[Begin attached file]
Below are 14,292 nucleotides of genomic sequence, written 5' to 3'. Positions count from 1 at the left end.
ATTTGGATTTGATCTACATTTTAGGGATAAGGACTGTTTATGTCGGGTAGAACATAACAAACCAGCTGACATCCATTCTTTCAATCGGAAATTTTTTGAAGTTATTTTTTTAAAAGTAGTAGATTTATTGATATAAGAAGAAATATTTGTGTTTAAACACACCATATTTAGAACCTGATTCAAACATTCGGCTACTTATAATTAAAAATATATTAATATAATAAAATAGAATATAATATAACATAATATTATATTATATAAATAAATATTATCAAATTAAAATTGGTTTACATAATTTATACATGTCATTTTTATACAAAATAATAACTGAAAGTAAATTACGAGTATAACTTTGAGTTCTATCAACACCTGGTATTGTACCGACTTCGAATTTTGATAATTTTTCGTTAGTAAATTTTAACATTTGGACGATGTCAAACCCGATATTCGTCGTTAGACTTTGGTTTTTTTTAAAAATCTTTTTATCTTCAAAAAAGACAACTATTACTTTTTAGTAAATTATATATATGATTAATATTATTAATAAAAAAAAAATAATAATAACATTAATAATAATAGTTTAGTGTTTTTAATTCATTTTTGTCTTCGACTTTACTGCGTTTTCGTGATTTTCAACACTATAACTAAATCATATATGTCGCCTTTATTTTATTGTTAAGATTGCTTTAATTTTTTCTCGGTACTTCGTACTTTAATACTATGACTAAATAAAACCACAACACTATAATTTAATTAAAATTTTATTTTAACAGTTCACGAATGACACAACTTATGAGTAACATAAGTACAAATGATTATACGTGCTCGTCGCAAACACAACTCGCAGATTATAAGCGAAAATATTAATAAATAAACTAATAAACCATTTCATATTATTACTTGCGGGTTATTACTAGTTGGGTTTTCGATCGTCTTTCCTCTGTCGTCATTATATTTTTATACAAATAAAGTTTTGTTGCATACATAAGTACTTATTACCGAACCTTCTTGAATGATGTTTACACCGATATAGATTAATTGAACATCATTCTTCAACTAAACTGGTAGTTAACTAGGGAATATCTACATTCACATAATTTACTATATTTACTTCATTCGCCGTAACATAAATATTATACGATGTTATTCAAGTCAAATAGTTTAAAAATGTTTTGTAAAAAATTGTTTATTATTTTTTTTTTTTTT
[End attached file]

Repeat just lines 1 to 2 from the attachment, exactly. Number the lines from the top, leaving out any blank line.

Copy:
Below are 14,292 nucleotides of genomic sequence, written 5' to 3'. Positions count from 1 at the left end.
ATTTGGATTTGATCTACATTTTAGGGATAAGGACTGTTTATGTCGGGTAGAACATAACAAACCAGCTGACATCCATTCTTTCAATCGGAAATTTTTTGAAGTTATTTTTTTAAAAGTAGTAGATTTATTGATATAAGAAGAAATATTTGTGTTTAAACACACCATATTTAGAACCTGATTCAAACATTCGGCTACTTATAATTAAAAATATATTAATATAATAAAATAGAATATAATATAACATAATATTATATTATATAAATAAATATTATCAAATTAAAATTGGTTTACATAATTTATACATGTCATTTTTATACAAAATAATAACTGAAAGTAAATTACGAGTATAACTTTGAGTTCTATCAACACCTGGTATTGTACCGACTTCGAATTTTGATAATTTTTCGTTAGTAAATTTTAACATTTGGACGATGTCAAACCCGATATTCGTCGTTAGACTTTGGTTTTTTTTAAAAATCTTTTTATCTTCAAAAAAGACAACTATTACTTTTTAGTAAATTATATATATGATTAATATTATTAATAAAAAAAAAATAATAATAACATTAATAATAATAGTTTAGTGTTTTTAATTCATTTTTGTCTTCGACTTTACTGCGTTTTCGTGATTTTCAACACTATAACTAAATCATATATGTCGCCTTTATTTTATTGTTAAGATTGCTTTAATTTTTTCTCGGTACTTCGTACTTTAATACTATGACTAAATAAAACCACAACACTATAATTTAATTAAAATTTTATTTTAACAGTTCACGAATGACACAACTTATGAGTAACATAAGTACAAATGATTATACGTGCTCGTCGCAAACACAACTCGCAGATTATAAGCGAAAATATTAATAAATAAACTAATAAACCATTTCATATTATTACTTGCGGGTTATTACTAGTTGGGTTTTCGATCGTCTTTCCTCTGTCGTCATTATATTTTTATACAAATAAAGTTTTGTTGCATACATAAGTACTTATTACCGAACCTTCTTGAATGATGTTTACACCGATATAGATTAATTGAACATCATTCTTCAACTAAACTGGTAGTTAACTAGGGAATATCTACATTCACATAATTTACTATATTTACTTCATTCGCCGTAACATAAATATTATACGATGTTATTCAAGTCAAATAGTTTAAAAATGTTTTGTAAAAAATTGTTTATTATTTTTTTTTTTTTT